Arthur Wheeler Bartlett MTB 12 of the 2nd MTB Flotilla Coastal Forces Hong Kong

Battle for Hong Kong - The MTBs Attack

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A/B A W Bartlett (P/J98569) MTB 12 (Southampton)

Arthur joined the Royal Navy 16th May 1923. After seving on the Leander class light-Cruiser HMS Neptune he transfered to HMS Vernon in July 1937 training for Motor Torpedo Boat skills. The following year in August 1938 he joined MTB 10 of the 2nd MTB Flotilla in Hong Kong.

MTB 07, with PO's John Prest and Buddy Hide at the controls, under fire.  
	Photo from Hong Kong 1941-45 published by Osprey Publishing. 
	Illustration by Giuseppe Rava. 
	Click here for more information

The flotilla took a beating during the battle for Hong Kong.
When the Japanese invaded Hong Kong Island, the 2nd MTB Flotilla was ordered to attack and expend all ammunition shooting up everything in sight. Unbeknown to the flotilla, the Japanese had already established a beach head on the Island west of the Sugar Refinery at North Point.
Guns to the left, guns to the right, guns to the front and cannon from above, on they sped into the fiery jaws of the oriental dragon itself. This was the maritime equivalent of the charge of the light brigade in the Crimea.
Lt Ronnie Ashby whose family motto was "Be Just and Fear Naught" led the flotilla with Jix Prest & Buddy Hide at the controls of MTB 07. Pressing home the attack under withering fire from land, sea, and air, they suffered heavy losses in the process. Only three MTB's survived to limp back and come alongside HMS Robin in Aberdeen. Lt Kennedy on MTB "09" towed the stricken "07", peppered with 97 holes and two dead bodies in the engine room, back to base. The flotilla had lost 40% of its attacking force. The attack was arguably the most daring daylight MTB attack of all time, and was referred to as The Balaclava of the Coastal Forces world wide. They were hailed "The bravest of the brave."

Lt Kennedy RNVR: "MTB 11 returned alone from the harbour with her coxswain wounded. There was a long silent pause as we strained our ears to catch the sound of distant engines, but none came. It was a dark day for the flotilla, and for the whole island." [9]

MTB 12 took a direct hit while attacking Japanese landing craft on 19th December 1941.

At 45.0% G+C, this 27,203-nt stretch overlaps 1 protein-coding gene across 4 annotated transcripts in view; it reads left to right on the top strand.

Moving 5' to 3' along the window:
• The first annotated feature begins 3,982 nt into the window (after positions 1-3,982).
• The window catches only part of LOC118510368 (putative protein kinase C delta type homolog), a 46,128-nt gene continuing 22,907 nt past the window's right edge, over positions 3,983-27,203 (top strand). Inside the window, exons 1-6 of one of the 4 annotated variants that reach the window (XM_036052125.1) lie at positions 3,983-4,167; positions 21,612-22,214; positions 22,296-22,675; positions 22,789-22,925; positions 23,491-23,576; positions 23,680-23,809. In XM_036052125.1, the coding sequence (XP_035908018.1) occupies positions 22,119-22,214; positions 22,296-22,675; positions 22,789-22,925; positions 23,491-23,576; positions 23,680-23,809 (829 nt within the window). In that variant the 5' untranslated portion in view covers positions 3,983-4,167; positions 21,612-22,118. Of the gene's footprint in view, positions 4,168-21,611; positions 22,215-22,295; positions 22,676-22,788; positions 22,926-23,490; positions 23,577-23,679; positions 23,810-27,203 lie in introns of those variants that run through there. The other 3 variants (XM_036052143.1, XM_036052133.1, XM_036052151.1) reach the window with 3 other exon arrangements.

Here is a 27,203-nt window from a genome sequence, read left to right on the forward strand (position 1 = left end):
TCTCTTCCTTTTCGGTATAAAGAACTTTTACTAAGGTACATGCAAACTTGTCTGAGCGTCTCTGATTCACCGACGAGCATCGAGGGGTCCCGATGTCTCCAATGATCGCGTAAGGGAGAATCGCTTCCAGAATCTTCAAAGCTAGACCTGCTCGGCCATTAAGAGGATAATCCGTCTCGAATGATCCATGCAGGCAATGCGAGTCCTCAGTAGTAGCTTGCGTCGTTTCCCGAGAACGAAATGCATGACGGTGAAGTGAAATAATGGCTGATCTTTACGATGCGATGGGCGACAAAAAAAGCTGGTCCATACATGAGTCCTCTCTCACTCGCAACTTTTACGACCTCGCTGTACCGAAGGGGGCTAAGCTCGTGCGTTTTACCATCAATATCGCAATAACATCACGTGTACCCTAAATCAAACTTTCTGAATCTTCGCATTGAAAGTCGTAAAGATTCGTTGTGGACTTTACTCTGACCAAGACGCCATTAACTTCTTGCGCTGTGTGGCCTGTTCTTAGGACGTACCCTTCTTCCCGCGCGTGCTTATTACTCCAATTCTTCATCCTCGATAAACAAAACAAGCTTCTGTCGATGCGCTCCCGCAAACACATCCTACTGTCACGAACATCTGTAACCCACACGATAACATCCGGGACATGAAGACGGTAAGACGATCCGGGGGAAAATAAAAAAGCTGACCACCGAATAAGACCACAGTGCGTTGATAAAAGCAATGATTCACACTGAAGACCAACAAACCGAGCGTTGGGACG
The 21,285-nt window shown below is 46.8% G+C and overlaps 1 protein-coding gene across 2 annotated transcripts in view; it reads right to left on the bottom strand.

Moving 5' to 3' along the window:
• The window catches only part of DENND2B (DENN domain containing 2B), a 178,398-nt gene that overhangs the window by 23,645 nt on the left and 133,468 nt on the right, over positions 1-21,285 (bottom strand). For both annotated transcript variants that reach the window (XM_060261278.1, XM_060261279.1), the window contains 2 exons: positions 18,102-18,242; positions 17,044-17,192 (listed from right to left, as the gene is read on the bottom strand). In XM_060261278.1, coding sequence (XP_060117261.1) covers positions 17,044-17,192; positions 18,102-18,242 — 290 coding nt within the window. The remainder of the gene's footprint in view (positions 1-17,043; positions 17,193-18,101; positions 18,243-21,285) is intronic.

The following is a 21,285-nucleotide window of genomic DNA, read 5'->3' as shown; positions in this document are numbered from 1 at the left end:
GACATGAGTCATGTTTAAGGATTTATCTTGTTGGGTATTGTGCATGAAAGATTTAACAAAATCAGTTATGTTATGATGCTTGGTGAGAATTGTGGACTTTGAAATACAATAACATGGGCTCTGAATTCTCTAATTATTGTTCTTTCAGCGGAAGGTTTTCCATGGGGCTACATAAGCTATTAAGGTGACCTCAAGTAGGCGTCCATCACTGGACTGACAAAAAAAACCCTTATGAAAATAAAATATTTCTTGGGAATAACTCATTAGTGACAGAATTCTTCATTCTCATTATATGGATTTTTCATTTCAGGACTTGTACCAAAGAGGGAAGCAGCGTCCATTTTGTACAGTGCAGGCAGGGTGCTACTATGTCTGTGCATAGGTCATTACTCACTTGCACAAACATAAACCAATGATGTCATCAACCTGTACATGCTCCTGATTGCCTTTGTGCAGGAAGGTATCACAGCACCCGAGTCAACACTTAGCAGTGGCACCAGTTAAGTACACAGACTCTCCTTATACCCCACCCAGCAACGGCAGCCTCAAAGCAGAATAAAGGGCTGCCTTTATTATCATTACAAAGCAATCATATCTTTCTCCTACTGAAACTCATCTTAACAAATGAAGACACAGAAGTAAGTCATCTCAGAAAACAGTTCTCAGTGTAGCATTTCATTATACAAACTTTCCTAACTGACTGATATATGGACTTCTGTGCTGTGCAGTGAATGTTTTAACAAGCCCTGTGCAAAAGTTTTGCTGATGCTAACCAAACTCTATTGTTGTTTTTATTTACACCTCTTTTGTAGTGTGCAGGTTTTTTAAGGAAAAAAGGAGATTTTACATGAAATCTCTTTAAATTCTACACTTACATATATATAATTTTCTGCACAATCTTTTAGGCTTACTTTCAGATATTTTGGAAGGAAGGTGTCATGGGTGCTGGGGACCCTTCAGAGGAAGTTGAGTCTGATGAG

With all but three crew lost in what is arguably the most daring daylight MTB raid of all time, dubbed“ The Balaclava of the Sea.
Tel PO Alf Hunt woke up on the beach tied up with barbed wire and surrounded by IJA troops, while Arthur managed to swim ashore on Hong Kong Island where he was taken to the Queen Mary hospital suffering immersion.

Upon Hong Kong surrendering to the overwhelming forces of the Japanese on 25th December 1941 Arthur was taken prisoner and interned in Argyle Street untill the cesation of hostilities in 1945.

MTB 12 during sea trials at HMS Vernon in the UK 1938

Photo from Lt E M (Mickey)Thorpe RN ©





MTB 12 at HMS Vernon 1938

Photo from Lt E M (Mickey) Thorpe RN ©



MTB 12 in the Kowloon Camber

Photo from the Ross collection ©


















MTB 12 on patrol with MTB 07

Photo from Lt Ashby's collection ©




MTB 12, ran aground under the command of Lt H.G.A.G Eyre RN at Crooked harbour, Hong Kong, June 1939 & was later towed off by HMS Cicala

Photo from Lt CJ Collingwood's collection©








MTB 12 on the rocks


MTB 12 on the rocks 1939






Research and web publication by Buddy Hide Jnr ©

The contents of this web site led to a considerable number of escapee families contacting me and now each other, and remains the principle source of contact and private information for the spin off projects that have followed. The personal accounts enabled me to record the complete and true account of this remarkable episode of Sino-British war time co-operation. The information compiled here has directly resulted in a museum exhibition in Hong Kong, a re-enactment of the escape in Hong Kong and China, with a movie drama and documentary in the making.

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